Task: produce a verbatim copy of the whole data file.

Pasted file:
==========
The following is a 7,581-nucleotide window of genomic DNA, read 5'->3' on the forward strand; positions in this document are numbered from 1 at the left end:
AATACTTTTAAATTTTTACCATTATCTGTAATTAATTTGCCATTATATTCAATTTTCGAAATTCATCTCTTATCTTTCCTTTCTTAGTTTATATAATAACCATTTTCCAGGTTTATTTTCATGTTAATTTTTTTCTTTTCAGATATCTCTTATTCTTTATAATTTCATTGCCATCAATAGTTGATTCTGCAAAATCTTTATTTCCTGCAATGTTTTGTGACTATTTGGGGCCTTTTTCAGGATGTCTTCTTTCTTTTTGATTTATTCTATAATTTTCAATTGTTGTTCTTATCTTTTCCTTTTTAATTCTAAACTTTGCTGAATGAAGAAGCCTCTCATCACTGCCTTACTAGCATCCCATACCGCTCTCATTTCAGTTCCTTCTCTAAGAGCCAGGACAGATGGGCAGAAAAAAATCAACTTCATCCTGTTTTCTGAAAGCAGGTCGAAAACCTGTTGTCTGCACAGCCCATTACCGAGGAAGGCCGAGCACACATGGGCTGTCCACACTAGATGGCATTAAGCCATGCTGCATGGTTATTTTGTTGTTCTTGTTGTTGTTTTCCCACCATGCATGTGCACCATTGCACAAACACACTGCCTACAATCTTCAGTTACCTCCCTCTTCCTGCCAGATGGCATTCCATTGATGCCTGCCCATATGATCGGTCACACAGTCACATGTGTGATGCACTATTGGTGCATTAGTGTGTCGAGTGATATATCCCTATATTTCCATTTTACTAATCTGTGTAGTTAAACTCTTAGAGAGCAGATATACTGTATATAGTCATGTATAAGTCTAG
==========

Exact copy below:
The following is a 7,581-nucleotide window of genomic DNA, read 5'->3' on the forward strand; positions in this document are numbered from 1 at the left end:
AATACTTTTAAATTTTTACCATTATCTGTAATTAATTTGCCATTATATTCAATTTTCGAAATTCATCTCTTATCTTTCCTTTCTTAGTTTATATAATAACCATTTTCCAGGTTTATTTTCATGTTAATTTTTTTCTTTTCAGATATCTCTTATTCTTTATAATTTCATTGCCATCAATAGTTGATTCTGCAAAATCTTTATTTCCTGCAATGTTTTGTGACTATTTGGGGCCTTTTTCAGGATGTCTTCTTTCTTTTTGATTTATTCTATAATTTTCAATTGTTGTTCTTATCTTTTCCTTTTTAATTCTAAACTTTGCTGAATGAAGAAGCCTCTCATCACTGCCTTACTAGCATCCCATACCGCTCTCATTTCAGTTCCTTCTCTAAGAGCCAGGACAGATGGGCAGAAAAAAATCAACTTCATCCTGTTTTCTGAAAGCAGGTCGAAAACCTGTTGTCTGCACAGCCCATTACCGAGGAAGGCCGAGCACACATGGGCTGTCCACACTAGATGGCATTAAGCCATGCTGCATGGTTATTTTGTTGTTCTTGTTGTTGTTTTCCCACCATGCATGTGCACCATTGCACAAACACACTGCCTACAATCTTCAGTTACCTCCCTCTTCCTGCCAGATGGCATTCCATTGATGCCTGCCCATATGATCGGTCACACAGTCACATGTGTGATGCACTATTGGTGCATTAGTGTGTCGAGTGATATATCCCTATATTTCCATTTTACTAATCTGTGTAGTTAAACTCTTAGAGAGCAGATATACTGTATATAGTCATGTATAAGTCTAG